North Dakota State Flag

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Average: 2.4 (33 votes)


3' x 5', 4' x 6'

Nylon North Dakota State Flag


Our U.S. Nylon North Dakota State Flags are the highest quality 200 denier Nylon North Dakota State Flags that are all screen dyed with a strong canvas header and brass grommets. Best of all, our Nylon North Dakota State Flags are always made in the U.S.A.


Unsurpassed in beauty and craftsmanship, these Nylon North Dakota State Flags are manufactured to precise specifications. Authentic seals and designs are always in correct proportion to theNylon North Dakota State Flag size. Our Aniline-Dye process duplicates complex emblems with exacting accuracy in brilliant, fast colors. These Nylon North Dakota State Flags are expertly crafted using 100% heavyweight, 200-denier nylon bunting specially treated to resist sun and chemical deterioration. America's #1 choice, these Nylon North Dakota State Flags are extremely durable and fast drying. All outdoor flags are finished with a strong, durable snow-white header and brass grommets.






  • North Dakota State achieved statehood on November 2, 1889.
  • North Dakota State Nickname(s): Peace Garden State; Flickertail State; Roughrider State; Dakota.
  • North Dakota State Motto: Liberty and Union Now and Forever, One and Inseparable.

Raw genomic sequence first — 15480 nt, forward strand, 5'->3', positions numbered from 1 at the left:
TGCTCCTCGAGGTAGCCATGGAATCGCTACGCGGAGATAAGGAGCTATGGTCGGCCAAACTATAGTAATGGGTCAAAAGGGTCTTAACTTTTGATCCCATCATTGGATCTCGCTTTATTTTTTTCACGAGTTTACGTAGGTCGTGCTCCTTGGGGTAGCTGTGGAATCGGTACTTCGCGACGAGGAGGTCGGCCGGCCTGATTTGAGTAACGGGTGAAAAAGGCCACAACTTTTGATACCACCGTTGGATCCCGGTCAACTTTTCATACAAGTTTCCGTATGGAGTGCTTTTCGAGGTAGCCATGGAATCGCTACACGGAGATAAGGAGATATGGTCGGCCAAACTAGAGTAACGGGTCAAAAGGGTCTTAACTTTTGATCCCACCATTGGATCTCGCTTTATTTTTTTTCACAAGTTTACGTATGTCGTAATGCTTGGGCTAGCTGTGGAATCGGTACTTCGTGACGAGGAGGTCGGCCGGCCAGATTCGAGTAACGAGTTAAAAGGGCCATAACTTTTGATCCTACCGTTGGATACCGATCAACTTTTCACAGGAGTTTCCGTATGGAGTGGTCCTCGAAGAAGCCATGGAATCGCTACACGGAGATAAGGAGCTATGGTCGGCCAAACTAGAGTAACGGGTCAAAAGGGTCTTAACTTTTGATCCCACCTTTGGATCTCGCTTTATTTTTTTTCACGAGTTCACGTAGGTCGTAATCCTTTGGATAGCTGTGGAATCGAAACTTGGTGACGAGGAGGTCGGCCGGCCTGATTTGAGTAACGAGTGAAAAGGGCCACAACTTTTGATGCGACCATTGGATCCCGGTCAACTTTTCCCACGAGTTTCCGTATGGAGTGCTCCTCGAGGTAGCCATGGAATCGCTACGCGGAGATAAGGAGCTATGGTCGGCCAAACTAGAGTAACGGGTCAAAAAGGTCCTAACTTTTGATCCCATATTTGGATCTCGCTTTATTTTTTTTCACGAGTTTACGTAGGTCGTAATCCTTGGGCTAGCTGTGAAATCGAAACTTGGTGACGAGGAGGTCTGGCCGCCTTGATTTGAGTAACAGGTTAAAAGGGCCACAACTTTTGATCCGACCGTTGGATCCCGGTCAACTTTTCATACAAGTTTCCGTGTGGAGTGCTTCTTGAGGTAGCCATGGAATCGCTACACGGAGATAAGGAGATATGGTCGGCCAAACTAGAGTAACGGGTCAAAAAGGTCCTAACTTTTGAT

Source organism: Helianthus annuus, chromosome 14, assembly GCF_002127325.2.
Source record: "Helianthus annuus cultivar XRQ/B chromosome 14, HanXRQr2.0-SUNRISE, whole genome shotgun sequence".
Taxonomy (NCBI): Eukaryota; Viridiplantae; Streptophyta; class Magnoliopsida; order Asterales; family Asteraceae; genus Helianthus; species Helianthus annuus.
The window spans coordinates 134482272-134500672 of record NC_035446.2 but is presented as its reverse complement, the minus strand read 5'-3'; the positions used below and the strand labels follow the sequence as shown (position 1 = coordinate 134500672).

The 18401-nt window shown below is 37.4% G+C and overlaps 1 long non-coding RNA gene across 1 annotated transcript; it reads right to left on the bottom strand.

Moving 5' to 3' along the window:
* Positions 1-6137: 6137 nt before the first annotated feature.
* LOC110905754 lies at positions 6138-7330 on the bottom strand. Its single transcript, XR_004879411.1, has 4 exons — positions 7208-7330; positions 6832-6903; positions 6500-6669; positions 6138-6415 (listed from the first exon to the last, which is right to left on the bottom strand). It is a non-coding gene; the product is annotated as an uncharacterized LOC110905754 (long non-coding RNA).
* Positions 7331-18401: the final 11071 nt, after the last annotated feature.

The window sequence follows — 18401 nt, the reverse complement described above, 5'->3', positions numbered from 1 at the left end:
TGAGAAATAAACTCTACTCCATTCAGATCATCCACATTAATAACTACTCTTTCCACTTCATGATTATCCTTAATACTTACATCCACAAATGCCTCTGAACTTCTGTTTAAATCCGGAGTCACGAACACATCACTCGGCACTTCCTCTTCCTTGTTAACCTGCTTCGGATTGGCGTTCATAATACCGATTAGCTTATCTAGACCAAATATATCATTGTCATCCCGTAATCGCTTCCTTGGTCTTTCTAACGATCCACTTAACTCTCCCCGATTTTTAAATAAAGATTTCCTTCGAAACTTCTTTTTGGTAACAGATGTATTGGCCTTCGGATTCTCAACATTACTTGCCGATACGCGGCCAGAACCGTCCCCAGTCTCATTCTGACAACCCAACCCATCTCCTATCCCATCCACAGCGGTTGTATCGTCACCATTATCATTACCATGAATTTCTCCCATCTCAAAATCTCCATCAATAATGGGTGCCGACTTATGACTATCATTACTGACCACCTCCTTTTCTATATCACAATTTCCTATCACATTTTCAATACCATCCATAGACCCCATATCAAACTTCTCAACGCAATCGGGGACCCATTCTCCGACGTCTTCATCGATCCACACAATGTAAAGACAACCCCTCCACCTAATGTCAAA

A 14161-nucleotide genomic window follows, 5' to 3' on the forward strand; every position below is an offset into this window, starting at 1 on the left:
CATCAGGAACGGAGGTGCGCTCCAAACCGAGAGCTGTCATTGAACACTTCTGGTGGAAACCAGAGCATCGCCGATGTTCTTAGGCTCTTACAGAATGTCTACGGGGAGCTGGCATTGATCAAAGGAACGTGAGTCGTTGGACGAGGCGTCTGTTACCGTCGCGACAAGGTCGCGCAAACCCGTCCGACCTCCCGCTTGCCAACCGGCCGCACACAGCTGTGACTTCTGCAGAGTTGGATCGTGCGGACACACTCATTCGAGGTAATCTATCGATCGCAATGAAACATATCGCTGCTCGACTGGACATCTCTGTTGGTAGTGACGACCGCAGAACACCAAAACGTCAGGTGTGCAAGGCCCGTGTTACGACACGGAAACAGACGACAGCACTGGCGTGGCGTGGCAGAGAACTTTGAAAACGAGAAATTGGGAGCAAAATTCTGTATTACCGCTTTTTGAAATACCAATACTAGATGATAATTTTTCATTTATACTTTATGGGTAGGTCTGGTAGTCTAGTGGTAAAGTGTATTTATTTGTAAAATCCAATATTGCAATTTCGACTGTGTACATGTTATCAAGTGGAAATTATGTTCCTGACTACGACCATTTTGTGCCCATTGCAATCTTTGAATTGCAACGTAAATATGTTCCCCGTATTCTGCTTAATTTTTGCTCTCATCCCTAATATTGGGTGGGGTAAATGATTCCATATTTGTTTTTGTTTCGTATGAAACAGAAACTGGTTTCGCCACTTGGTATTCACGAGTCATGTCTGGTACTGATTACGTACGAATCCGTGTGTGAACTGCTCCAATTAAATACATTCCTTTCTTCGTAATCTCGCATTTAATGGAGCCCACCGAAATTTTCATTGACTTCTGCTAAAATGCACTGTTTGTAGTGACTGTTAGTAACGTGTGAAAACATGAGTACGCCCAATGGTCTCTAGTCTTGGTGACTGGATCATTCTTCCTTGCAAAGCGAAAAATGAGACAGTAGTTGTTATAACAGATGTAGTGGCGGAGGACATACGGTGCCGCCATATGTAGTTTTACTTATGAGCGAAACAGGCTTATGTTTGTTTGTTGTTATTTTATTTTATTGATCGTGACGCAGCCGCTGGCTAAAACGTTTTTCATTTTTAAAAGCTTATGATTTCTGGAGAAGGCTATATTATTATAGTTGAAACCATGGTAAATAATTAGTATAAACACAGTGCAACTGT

• Attempts to drop the word “North” and rename the state “Dakota” were defeated by legislature in both 1947 and 1989.
  • Agriculture is North Dakota’s leading industry, which employed nearly 24 percent of the state’s residents in 2010. The largest producer of about a dozen crops, North Dakota supplied 90 percent of the nation’s canola and 95 percent of its flaxseed in 2010.
  • In 1999, a teenager discovered a “dinosaur mummy” on his uncle’s ranch near Marmarth. The 67 million-year-old duck-billed hadrosaur was so well preserved that much of its bones, tendons and ligaments remained enclosed in skin.
  • Originally conceived of in 1928 by Dr. Henry Moore of Ontario, Canada, the International Peace Garden was intended to establish a memorial to perpetual peace between Canada and the United States. Encompassing 2,339 acres within North Dakota and the Canadian province of Manitoba, the park attracted 50,000 visitors to its grand opening and dedication on July 14, 1932.



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